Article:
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Losing one’s health insurance is a “life qualifying event” for special enrollment. However, losing one’s job is not. Given that most of workers’ compensation clients are required to resign as a condition of settlement, they would then be eli­gible to purchase insurance through the Marketplace if they had health insurance with their prior employer. Since most of our clients have already lost their health insurance cov­erage during the pendency of their claim, they would have to wait until open enrollment to purchase health insurance through the Marketplace.

The most an individual can be charged for health care in 2014 for a marketplace plan is $6,350, and the most a fam­ily plan can cost is $12,700, exclusive of the premiums. We can consider these caps when advising our clients what their yearly maximum health care cost would be. Even though they may not be eligible for a subsidy, they are eligible to pur­chase insurance through the exchange, which is subject to the out-of-pocket cap. If the settlement is high enough, the client can set aside sufficient funds for payment of future medical expenses.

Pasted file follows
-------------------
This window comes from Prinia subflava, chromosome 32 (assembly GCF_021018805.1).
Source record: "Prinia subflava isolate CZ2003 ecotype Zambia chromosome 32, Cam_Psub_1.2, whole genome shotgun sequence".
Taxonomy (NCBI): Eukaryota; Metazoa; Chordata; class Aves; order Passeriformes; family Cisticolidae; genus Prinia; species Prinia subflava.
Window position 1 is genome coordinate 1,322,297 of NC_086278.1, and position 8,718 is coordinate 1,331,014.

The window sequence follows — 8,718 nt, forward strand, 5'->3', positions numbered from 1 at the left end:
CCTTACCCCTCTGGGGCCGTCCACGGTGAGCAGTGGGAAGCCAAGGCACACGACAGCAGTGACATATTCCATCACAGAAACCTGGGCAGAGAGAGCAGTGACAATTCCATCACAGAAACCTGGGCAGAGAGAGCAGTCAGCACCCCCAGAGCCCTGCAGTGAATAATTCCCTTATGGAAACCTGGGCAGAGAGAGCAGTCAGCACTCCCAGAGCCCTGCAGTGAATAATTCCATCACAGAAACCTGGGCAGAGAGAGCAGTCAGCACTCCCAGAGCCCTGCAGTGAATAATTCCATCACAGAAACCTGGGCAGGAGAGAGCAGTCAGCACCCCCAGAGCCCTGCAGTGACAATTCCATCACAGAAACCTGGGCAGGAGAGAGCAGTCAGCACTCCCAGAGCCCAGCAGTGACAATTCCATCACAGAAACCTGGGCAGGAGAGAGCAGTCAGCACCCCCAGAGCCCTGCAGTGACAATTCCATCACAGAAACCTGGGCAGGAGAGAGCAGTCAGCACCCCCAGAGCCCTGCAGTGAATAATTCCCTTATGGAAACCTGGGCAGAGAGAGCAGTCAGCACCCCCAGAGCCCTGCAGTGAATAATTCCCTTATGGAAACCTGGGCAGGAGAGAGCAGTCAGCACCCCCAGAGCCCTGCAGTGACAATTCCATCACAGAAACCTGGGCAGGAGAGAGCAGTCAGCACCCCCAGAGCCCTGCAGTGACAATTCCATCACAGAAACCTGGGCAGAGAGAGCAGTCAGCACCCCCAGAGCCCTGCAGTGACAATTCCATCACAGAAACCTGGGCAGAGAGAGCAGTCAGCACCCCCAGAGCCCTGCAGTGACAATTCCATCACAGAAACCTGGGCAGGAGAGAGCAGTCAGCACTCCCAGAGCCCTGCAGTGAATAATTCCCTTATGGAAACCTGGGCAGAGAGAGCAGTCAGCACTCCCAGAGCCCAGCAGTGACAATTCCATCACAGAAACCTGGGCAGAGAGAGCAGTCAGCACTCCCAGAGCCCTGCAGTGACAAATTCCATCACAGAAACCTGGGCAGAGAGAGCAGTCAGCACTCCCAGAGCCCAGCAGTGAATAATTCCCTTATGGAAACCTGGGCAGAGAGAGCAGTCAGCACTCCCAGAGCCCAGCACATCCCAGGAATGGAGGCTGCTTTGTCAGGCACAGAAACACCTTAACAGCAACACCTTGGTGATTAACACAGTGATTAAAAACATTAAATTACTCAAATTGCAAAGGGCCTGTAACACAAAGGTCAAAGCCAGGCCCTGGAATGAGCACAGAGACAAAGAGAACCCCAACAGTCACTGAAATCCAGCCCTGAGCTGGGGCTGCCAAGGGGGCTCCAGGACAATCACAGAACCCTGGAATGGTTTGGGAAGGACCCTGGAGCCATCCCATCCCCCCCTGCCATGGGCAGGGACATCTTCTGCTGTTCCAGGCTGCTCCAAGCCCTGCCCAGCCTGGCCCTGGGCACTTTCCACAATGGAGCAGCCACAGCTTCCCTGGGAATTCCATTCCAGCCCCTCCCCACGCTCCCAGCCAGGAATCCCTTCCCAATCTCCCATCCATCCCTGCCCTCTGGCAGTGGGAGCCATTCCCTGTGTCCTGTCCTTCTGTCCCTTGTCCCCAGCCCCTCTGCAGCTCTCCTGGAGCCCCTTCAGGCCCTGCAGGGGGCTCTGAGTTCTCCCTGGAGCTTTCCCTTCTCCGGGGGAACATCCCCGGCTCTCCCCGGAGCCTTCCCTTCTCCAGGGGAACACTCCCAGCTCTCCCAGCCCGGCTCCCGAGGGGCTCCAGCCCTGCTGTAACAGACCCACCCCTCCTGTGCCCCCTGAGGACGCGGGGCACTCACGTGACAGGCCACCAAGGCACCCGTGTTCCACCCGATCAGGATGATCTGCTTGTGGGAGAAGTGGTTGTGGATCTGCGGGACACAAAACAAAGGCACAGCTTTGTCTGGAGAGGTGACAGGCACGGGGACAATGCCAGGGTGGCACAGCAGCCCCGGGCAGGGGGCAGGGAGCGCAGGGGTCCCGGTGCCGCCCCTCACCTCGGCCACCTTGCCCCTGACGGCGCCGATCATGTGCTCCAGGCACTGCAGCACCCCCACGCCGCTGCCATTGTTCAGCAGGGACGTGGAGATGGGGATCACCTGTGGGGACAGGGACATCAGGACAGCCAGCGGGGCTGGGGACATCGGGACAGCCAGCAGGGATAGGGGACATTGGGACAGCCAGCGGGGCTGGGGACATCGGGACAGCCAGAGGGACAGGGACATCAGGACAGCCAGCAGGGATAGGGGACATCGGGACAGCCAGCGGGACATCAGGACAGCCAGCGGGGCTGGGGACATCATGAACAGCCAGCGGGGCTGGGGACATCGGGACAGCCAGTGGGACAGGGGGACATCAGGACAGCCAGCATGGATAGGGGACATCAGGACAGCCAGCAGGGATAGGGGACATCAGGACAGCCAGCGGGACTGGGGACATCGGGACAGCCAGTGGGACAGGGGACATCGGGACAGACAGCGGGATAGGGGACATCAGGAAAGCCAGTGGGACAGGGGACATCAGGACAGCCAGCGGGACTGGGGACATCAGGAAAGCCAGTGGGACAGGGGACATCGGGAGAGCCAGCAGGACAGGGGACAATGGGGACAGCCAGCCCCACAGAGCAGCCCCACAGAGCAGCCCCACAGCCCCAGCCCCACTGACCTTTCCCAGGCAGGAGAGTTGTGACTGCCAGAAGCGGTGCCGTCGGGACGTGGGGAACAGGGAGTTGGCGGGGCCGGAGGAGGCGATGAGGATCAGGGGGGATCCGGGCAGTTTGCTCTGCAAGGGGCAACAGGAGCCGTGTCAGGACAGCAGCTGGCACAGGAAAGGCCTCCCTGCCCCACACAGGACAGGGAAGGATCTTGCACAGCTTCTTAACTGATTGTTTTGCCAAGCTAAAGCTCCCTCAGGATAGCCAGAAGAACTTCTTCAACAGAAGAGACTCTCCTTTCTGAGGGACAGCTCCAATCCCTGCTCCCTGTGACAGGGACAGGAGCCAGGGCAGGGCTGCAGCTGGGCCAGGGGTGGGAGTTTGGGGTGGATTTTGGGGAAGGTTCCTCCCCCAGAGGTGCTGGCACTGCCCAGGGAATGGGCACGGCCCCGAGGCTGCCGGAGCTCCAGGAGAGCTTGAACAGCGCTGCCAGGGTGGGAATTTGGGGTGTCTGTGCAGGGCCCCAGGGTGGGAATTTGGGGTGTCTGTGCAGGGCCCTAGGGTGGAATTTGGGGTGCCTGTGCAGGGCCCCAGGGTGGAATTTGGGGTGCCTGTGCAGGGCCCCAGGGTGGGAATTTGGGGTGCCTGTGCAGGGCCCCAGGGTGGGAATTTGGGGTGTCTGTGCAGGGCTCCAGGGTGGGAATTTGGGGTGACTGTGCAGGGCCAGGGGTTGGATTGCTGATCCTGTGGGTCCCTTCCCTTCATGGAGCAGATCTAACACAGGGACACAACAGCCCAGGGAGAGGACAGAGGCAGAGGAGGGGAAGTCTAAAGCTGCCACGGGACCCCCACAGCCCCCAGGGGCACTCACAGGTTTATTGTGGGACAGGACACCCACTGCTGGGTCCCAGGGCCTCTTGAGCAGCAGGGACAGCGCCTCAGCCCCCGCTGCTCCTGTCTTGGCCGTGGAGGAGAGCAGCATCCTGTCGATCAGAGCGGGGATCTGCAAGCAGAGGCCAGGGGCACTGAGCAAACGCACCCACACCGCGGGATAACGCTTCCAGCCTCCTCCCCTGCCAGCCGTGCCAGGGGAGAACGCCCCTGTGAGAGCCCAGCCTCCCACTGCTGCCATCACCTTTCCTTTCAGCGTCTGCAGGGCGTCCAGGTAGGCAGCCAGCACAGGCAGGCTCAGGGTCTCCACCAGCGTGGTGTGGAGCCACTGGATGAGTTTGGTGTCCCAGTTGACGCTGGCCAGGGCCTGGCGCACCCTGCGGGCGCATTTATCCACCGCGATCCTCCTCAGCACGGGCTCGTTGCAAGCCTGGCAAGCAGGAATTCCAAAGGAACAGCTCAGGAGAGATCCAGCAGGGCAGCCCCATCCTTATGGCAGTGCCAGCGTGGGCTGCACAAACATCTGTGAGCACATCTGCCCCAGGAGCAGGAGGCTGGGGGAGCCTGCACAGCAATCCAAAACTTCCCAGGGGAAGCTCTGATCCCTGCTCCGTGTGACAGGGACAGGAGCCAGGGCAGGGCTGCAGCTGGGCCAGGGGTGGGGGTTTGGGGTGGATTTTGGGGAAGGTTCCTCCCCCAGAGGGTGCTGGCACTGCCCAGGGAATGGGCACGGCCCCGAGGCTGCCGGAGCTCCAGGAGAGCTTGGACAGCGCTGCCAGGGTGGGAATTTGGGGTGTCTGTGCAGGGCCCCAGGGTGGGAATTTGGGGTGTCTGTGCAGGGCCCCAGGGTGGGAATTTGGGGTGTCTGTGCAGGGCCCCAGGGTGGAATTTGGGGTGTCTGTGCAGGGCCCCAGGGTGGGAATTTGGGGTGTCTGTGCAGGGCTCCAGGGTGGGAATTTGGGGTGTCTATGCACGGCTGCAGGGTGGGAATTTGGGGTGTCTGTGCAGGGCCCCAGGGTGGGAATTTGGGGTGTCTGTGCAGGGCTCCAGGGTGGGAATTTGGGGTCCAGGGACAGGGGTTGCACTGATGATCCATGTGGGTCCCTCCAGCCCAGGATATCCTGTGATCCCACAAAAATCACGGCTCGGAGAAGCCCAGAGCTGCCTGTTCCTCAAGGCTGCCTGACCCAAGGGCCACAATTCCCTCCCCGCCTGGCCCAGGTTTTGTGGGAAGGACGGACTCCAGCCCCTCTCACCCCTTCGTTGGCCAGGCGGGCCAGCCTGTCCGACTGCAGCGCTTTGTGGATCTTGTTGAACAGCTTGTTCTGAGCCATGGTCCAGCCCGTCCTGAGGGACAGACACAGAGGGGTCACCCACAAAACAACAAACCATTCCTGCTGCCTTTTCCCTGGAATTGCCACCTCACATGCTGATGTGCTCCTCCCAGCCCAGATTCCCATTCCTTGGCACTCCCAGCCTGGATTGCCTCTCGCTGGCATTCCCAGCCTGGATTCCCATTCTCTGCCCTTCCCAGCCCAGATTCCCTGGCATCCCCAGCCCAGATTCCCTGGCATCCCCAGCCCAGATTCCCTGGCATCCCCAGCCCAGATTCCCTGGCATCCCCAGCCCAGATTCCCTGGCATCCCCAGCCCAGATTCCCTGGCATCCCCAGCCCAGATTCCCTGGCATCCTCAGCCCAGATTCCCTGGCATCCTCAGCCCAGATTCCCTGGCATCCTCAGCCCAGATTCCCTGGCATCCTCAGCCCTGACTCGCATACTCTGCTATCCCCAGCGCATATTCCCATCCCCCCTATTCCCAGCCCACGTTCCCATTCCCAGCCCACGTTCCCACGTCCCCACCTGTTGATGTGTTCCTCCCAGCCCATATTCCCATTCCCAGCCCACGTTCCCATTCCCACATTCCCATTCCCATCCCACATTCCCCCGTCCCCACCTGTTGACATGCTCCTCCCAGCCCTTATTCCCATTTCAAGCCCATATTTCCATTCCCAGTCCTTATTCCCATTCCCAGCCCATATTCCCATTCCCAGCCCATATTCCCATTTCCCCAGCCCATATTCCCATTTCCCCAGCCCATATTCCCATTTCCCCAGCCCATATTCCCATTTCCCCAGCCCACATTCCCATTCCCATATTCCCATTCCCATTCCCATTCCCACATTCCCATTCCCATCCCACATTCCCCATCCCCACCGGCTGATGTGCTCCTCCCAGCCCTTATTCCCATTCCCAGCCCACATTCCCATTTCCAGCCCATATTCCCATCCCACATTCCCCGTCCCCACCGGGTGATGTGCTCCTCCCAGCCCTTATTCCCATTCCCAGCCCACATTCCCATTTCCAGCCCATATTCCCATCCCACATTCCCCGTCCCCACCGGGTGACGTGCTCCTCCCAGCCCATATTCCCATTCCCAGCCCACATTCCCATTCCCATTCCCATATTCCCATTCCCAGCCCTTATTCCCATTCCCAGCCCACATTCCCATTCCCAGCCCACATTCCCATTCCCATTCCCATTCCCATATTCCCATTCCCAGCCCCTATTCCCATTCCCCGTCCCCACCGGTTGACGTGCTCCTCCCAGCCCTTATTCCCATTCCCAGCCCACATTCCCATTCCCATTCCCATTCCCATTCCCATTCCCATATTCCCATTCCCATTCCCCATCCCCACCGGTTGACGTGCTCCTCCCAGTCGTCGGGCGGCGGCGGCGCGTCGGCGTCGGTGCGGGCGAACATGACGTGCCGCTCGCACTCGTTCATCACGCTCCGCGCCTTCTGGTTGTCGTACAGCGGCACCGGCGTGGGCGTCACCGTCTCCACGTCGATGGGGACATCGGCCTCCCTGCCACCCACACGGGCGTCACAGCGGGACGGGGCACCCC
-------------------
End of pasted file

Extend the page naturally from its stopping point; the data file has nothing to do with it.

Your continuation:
Another thought is to have the client estimate how much money he or she will earn following a workers’ compensa­tion settlement. If the client estimates being able to get a $10/ hr job, then he or she can estimate 2014 income at $20,800 and receive the cost sharing reduction subsidy. Because these subsidies are not reconciled on the following year’s tax return and do not need to be repaid, this may be a way of securing affordable health care while trying to secure post-settlement work. (Remember cost sharing reduction subsidies are only available to those who earn between 100 to 250 percent of FPL.)